Tag Archive for ‘Doctors’
An investigation by ProPublica examines information from a database known as Open Payments, which gives the first comprehensive look at how much money drug and device companies have spent working with doctors. What it shows is that the drugs most aggressively promoted to doctors typically aren’t cures or even big medical breakthroughs. Some are top sellers, but most are not.
In a major departure from industry practice, GlaxoSmithKline, the sixth-largest global drug maker, announced that it will no longer hire doctors to promote its drugs. The company also will stop tying compensation for sales representatives to the number of prescriptions written for drugs they market. The changes will be made worldwide over the next two years.
As the U.S. Senate Finance Committee launched an investigation into makers of narcotic painkillers and groups that champion them, a leading pain advocacy organization said it was dissolving “due to irreparable economic circumstances.” The group received 90 percent of its $5 million in funding in 2010 from the drug and medical-device industry.
Following an investigation by ProPublica of payments made by drug companies to doctors, some of the nation’s top medical schools last year cracked down on professors who give paid promotional talks for drugmakers. The firms themselves cut back on such spending in the wake of mounting scrutiny.
Overdoses caused by narcotics painkillers now kill nearly 15,000 people a year — more than heroin and cocaine combined. But the pills continue to have a champion in the American Pain Foundation, which describes itself as the U.S.’s largest advocacy group for pain patients. Its message: The risk of addiction is overblown, and the drugs are underused. What the nonprofit doesn’t highlight is the money behind that message.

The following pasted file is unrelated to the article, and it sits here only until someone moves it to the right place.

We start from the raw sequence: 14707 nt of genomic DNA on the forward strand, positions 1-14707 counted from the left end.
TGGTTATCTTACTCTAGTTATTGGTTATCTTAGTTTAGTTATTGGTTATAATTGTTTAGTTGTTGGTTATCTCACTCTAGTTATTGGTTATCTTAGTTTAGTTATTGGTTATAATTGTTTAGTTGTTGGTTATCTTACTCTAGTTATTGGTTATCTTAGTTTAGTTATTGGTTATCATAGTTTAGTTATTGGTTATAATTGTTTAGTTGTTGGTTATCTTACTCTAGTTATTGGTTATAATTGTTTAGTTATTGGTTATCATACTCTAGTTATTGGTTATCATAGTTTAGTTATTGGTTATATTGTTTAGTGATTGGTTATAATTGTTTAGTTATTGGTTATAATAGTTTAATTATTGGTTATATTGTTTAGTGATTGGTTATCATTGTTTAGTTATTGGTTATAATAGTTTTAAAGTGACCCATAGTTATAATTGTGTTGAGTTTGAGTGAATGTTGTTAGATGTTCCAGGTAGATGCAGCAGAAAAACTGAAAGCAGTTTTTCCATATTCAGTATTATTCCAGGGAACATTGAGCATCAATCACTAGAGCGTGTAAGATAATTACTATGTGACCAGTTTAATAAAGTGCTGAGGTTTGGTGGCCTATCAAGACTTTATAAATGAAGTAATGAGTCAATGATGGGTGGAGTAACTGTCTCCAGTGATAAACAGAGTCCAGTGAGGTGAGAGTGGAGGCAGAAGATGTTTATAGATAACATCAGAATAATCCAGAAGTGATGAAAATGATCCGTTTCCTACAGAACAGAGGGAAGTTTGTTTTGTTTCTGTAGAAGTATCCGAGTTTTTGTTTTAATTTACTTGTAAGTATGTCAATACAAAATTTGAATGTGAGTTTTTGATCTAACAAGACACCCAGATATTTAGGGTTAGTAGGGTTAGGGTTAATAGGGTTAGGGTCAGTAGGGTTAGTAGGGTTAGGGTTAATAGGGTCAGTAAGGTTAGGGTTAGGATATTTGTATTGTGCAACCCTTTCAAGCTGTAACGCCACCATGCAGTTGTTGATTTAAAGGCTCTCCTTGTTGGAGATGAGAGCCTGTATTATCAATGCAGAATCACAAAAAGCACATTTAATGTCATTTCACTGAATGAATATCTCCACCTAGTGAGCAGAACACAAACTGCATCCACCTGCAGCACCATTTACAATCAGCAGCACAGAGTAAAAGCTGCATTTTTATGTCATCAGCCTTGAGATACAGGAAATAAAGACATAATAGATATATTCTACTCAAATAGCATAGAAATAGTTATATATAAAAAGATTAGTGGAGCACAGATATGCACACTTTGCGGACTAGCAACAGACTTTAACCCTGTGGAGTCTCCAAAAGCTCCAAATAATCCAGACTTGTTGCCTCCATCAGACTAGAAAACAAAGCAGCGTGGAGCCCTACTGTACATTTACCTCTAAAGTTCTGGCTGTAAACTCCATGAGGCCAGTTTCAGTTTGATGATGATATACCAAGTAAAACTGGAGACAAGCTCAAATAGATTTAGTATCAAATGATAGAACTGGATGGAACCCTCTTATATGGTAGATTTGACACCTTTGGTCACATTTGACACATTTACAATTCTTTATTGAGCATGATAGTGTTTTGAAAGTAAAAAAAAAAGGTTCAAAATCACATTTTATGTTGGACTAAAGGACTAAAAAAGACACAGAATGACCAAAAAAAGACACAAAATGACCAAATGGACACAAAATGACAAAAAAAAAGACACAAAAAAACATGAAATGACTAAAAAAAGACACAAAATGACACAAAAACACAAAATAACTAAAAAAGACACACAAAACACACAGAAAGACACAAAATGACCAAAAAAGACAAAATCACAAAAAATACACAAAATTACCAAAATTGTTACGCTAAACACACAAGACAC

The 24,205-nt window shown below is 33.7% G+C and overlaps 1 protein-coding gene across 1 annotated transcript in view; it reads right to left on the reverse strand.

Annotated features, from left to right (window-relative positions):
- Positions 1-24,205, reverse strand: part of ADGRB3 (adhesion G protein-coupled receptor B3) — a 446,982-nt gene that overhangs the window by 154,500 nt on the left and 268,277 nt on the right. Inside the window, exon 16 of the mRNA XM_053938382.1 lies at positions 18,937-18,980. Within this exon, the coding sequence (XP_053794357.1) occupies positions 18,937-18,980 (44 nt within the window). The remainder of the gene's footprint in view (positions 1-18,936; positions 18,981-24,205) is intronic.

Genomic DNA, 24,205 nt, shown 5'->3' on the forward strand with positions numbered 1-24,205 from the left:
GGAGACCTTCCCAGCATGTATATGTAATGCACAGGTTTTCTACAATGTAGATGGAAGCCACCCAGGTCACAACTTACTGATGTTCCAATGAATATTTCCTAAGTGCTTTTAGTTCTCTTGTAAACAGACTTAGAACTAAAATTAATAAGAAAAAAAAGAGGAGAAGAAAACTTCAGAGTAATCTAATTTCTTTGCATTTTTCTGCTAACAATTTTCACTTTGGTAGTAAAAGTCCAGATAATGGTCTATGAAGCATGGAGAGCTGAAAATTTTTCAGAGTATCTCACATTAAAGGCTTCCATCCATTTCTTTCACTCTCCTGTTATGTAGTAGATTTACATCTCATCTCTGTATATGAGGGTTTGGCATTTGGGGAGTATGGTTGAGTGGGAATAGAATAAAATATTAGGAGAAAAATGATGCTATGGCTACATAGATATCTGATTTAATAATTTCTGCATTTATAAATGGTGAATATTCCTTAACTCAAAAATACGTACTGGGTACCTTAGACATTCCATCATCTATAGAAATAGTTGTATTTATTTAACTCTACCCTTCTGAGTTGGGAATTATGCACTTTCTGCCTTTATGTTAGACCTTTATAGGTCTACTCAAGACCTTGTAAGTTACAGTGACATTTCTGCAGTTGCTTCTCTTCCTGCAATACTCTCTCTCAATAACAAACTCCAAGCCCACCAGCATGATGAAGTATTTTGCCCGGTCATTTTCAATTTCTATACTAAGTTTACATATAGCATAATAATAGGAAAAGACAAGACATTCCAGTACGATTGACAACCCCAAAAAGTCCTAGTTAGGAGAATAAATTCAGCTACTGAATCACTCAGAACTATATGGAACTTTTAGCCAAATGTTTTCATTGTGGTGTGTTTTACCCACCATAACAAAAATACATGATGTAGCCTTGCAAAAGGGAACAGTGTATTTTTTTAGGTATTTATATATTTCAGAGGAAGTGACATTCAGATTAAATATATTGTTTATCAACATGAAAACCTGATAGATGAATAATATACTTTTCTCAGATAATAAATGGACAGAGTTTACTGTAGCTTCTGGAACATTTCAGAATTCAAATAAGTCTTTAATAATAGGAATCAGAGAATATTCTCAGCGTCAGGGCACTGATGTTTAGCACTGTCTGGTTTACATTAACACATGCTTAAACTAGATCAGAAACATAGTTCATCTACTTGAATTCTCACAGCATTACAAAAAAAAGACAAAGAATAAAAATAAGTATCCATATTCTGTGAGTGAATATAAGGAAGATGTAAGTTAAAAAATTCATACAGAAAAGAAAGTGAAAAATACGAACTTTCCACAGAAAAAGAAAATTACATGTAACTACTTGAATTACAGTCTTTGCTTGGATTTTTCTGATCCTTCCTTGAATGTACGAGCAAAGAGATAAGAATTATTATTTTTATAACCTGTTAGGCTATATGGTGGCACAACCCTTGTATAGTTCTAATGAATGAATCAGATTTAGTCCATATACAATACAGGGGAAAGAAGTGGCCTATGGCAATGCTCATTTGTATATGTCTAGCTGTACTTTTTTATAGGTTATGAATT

Unlike doctors, architects, dentists, building contractors, journalists and a wide range of other professions and trades, economists do not have a code of professional ethics. That would seem more of an internal matter for the profession if it weren’t for the fact that journalists rely on academic and applied economists as sources.
At least 15 drug and medical-device companies have paid $6.5 billion since 2008 to settle accusations of marketing fraud or kickbacks. However, none of the more than 75 doctors named as participants were sanctioned, despite allegations of fraud or of conduct that put patients at risk, a review by ProPublica found.
Five U.S. senators are calling for an investigation into a system that gives surgeons a financial stake in the devices they use on their patients. The inquiry comes after a Wall Street Journal investigation of Dr. Vishal James Makker, a surgeon with a questionable track record for performing multiple spinal operations on his patients.
From the time they arrived to the moment they laid their heads on hotel pillows, the thousands of cardiologists attending this week’s Heart Rhythm Society conference in San Francisco have been bombarded with pitches for drugs and medical devices. Who arranged this commercial barrage? The society itself, which sold access to its members and their purchasing power.
Drug companies say they hire the most-respected doctors in their fields for the critical task of teaching about the benefits and risks of their drugs. But an investigation by ProPublica uncovered hundreds of doctors on company payrolls who had been accused of professional misconduct, were disciplined by state boards or lacked credentials as researchers or specialists.